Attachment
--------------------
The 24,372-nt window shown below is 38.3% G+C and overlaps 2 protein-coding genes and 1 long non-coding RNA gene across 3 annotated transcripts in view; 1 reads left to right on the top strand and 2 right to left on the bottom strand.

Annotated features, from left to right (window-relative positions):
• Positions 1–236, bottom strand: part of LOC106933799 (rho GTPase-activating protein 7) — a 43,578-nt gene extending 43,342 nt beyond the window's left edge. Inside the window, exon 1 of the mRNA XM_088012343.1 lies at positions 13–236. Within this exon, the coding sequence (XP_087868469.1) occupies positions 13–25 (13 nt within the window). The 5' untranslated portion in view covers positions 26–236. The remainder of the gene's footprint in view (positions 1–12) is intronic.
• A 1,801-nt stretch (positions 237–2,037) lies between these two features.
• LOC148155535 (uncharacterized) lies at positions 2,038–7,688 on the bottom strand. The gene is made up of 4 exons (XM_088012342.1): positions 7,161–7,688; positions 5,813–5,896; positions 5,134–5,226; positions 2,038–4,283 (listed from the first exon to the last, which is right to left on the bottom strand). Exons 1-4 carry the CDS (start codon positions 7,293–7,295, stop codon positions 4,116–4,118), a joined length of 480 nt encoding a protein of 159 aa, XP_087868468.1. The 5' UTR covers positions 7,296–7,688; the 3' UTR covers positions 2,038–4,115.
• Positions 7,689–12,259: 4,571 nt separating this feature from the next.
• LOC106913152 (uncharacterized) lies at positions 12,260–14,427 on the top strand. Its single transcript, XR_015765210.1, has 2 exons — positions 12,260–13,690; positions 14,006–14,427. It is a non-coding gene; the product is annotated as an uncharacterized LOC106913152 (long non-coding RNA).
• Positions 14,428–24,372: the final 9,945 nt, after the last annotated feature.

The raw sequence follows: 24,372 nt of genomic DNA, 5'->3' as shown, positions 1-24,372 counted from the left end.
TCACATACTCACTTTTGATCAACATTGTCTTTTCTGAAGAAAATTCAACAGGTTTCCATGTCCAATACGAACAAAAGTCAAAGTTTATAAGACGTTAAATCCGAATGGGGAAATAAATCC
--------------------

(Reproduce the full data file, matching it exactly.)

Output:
The 24,372-nt window shown below is 38.3% G+C and overlaps 2 protein-coding genes and 1 long non-coding RNA gene across 3 annotated transcripts in view; 1 reads left to right on the top strand and 2 right to left on the bottom strand.

Annotated features, from left to right (window-relative positions):
• Positions 1–236, bottom strand: part of LOC106933799 (rho GTPase-activating protein 7) — a 43,578-nt gene extending 43,342 nt beyond the window's left edge. Inside the window, exon 1 of the mRNA XM_088012343.1 lies at positions 13–236. Within this exon, the coding sequence (XP_087868469.1) occupies positions 13–25 (13 nt within the window). The 5' untranslated portion in view covers positions 26–236. The remainder of the gene's footprint in view (positions 1–12) is intronic.
• A 1,801-nt stretch (positions 237–2,037) lies between these two features.
• LOC148155535 (uncharacterized) lies at positions 2,038–7,688 on the bottom strand. The gene is made up of 4 exons (XM_088012342.1): positions 7,161–7,688; positions 5,813–5,896; positions 5,134–5,226; positions 2,038–4,283 (listed from the first exon to the last, which is right to left on the bottom strand). Exons 1-4 carry the CDS (start codon positions 7,293–7,295, stop codon positions 4,116–4,118), a joined length of 480 nt encoding a protein of 159 aa, XP_087868468.1. The 5' UTR covers positions 7,296–7,688; the 3' UTR covers positions 2,038–4,115.
• Positions 7,689–12,259: 4,571 nt separating this feature from the next.
• LOC106913152 (uncharacterized) lies at positions 12,260–14,427 on the top strand. Its single transcript, XR_015765210.1, has 2 exons — positions 12,260–13,690; positions 14,006–14,427. It is a non-coding gene; the product is annotated as an uncharacterized LOC106913152 (long non-coding RNA).
• Positions 14,428–24,372: the final 9,945 nt, after the last annotated feature.

The raw sequence follows: 24,372 nt of genomic DNA, 5'->3' as shown, positions 1-24,372 counted from the left end.
TCACATACTCACTTTTGATCAACATTGTCTTTTCTGAAGAAAATTCAACAGGTTTCCATGTCCAATACGAACAAAAGTCAAAGTTTATAAGACGTTAAATCCGAATGGGGAAATAAATCC